3. Put Yourself in a Position of Insight; No amount of data, and research can replace the intuition of people develop experiencing problems.
4. Hire People Who Genuinely Care: There's no replacement for having people who care deeply about solving the problem we're hiring them to solve.
Today, Eren lives in Hillsborough with his wife and three children. I’ve personally met hundreds of CEOs and think he is one of the best out there.

His Twitter is also 🔥: @erenbali

If you want more profiles like this, follow me and tell me in the comments!

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More from @gaganbiyani

13 Feb
Fundraising for first-time founders. This is a first principles thread on fundraising that should help any new founder understand how to raise money and what steps to take.

I've personally raised about $70M from 1500 investors & this synthesize a lot of my advice.

**Read On**
Step #1: Understand Venture Capital

So many founders message me asking for advice on raising capital, yet they haven’t bothered to actually understand how VC’s work. If you don’t understand why investors invest and what they look for, how will you convince them?
VC is a hits-driven business that relies on the top 1% of companies to succeed. Show them that if you do succeed, you’ll be huge by sharing:

1. You have product/market fit, or a path to getting there.
2. If you’re right about #1, you could eventually be a $1B+ company.
Read 16 tweets
2 Feb
Introducing “Superpowers” - the underlying skills that help you succeed at anything

I spent nearly 6 months building this list and almost wrote a book on the subject

Instead, I’ve condensed that work into a pithy (and punchy) Twitter thread

**Read On**

Learn how to learn. If you do, it unlocks everything else. The deeper your learning practice, the more you can learn.

This is the ultimate superpower: not only can you learn new subjects; you can even learn to change your mind, your preferences and your mood.

Dispassionate self-awareness helps you improve, grow, and be happy.

Feedback is a gift. Inconsistency is growth. The more of your imperfections you accept, the less imperfect you will be.
Read 24 tweets
22 Jan
Before Udemy could succeed, we had to solve a chicken and egg problem.

These problems are a constant dilemma for founders. (ie. Funding is needed to scale but scale is needed for funding.)

Here's how we bumbled to a solution that kicked off our $3B business.

**Read On**
At Udemy, we needed instructors to attract students, but instructors would only come if they could sell their courses to students.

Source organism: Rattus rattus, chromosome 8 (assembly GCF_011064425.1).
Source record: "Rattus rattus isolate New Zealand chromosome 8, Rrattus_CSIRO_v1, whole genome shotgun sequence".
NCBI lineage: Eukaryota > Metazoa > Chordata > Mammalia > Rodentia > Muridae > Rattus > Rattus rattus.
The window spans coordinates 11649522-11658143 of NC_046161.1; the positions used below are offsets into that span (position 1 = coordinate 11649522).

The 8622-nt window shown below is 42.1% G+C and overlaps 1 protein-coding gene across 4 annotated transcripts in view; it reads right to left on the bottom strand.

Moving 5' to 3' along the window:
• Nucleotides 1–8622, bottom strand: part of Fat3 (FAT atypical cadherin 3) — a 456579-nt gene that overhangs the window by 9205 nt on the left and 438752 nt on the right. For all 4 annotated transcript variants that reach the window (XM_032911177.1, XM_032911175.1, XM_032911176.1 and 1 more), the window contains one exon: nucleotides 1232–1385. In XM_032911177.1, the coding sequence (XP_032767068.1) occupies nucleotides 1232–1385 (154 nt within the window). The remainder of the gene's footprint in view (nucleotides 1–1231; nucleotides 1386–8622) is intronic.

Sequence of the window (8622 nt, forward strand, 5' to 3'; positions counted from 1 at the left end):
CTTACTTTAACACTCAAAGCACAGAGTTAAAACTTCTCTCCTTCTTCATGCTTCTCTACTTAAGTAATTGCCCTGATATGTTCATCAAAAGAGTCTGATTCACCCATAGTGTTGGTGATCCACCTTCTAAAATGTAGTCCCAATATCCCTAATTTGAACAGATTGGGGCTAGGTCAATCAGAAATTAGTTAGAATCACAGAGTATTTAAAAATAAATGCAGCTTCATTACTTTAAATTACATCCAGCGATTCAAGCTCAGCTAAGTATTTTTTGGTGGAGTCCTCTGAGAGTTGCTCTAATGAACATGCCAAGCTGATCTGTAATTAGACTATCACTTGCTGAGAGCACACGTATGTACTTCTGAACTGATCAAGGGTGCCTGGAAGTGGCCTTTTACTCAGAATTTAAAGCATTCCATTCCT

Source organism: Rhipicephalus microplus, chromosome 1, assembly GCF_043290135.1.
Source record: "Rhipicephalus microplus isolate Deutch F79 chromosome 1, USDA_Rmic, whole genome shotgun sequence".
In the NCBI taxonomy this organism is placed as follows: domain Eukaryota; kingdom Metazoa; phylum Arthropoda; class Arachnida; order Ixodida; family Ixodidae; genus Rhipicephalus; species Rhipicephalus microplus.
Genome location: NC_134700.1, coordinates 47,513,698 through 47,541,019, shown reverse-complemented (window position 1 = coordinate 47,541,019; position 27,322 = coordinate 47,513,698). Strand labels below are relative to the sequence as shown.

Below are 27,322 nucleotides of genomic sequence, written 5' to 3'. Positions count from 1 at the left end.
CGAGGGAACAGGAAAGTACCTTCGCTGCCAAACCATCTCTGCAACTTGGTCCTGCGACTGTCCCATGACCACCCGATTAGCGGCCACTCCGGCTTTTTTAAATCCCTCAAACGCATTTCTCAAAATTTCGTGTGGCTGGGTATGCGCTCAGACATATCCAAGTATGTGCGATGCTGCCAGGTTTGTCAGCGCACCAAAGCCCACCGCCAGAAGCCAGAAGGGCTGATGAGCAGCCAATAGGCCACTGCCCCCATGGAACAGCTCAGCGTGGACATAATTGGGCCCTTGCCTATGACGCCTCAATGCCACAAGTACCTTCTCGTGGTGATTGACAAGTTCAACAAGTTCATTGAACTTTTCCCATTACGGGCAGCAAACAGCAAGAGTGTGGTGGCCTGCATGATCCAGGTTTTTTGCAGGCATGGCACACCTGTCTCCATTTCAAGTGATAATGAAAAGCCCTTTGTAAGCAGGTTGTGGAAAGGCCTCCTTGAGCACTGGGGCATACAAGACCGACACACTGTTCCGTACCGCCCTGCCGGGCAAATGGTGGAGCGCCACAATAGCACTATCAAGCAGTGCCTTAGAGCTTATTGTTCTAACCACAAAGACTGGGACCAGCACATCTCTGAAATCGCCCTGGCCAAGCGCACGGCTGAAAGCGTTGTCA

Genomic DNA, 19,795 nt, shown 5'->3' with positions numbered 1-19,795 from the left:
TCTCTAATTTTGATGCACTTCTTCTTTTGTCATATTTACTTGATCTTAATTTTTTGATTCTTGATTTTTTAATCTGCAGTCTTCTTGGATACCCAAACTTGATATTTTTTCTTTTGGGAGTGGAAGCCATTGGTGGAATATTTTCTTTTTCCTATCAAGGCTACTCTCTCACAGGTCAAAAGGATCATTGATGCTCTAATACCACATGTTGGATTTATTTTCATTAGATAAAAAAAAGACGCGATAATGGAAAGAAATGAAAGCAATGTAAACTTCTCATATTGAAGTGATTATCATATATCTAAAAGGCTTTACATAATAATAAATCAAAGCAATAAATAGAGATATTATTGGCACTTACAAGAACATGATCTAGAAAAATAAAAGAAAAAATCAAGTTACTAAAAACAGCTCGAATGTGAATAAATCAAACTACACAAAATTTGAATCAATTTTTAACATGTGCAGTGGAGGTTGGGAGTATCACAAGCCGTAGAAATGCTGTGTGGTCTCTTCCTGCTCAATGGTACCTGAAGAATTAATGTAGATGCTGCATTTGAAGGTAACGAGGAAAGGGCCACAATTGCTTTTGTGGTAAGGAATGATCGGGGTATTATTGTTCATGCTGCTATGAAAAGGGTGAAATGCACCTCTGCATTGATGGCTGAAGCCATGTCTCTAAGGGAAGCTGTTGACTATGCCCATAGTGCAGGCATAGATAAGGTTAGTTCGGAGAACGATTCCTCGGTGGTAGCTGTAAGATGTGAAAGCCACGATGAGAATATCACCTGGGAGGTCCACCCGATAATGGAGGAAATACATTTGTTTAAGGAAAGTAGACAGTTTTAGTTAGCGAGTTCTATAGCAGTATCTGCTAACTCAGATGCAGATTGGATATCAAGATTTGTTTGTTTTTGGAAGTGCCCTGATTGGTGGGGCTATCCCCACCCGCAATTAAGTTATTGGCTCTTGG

How could we get one party to show up without the other?

To compound this issue, we had no money, no credibility and no backers.
Step 1: Fake the Chicken

We had 0 courses but a built-out product. @erenbali created a crawler that went on YouTube and built courses out of YouTube playlists.

Now we had talks from Marissa Meyer & Mark Zuckerberg on our site so any users who came on had something to learn.
Read 16 tweets
12 Jan
I’m amazed at how many high-performers have serious or chronic health issues like TMJ, severe muscle pain, carpal tunnel.

I’ve dealt with my share of health issues; imho it all comes down to stress.

A story about stress and what I’ve learned from managing it...

**Read On**
I woke up with a pain in my side that wouldn’t go away. Hours later, the doctors were performing an appendectomy.

I was out for 2 weeks and it hurt like hell.

I don’t think it was a coincidence that I was fired 4 months later:

After Udemy, I got healthy and built a fitness routine.

My physical health was better than ever, and people noticed. I was the perfect brand ambassador for a healthy food company.

Problem solved, right?
Read 20 tweets
30 Dec 20
OK a bunch of you have asked how I got to 60K followers. Thought I'd share some 7 quick lessons:
1) Tweets keep your followers engaged, but threads get new followers.

Just 3 key threads earned me 70% of my 60K followers:
Thread 1:
Thread 2:
Thread 3:
2) Provide more value than you take.

If you are promoting a company or service, make sure that's less than 50% of your tweets. For me, its probably around 10-25% promotion and 75%+ value.
Read 8 tweets
9 Dec 20
This crowdfunding campaign has me thinking about my start in the Valley.

I knew nobody and had few marketable skills.

I didn’t know the difference between an API and a VC.

Within 3 months, I’d met @erenbali and@caglaroktay and we had started @udemy.

**Read On**
I graduated during the 2008 recession. I was sure I was gonna lose my job at Accenture.

My mother had just lost hers, & I was freaking the fuck out. All first-year analysts were joking daily about the situation.

One day, I got the ominous email from Accenture management...
... The good news: I still had my job.

The bad news: I had to relocate to Washington DC.

I had one friend in DC: Vikrum.

I told him about my dream of working in tech. He gave me my golden ticket: “Check out TechCrunch, that’s what all my tech friends read.”
Read 17 tweets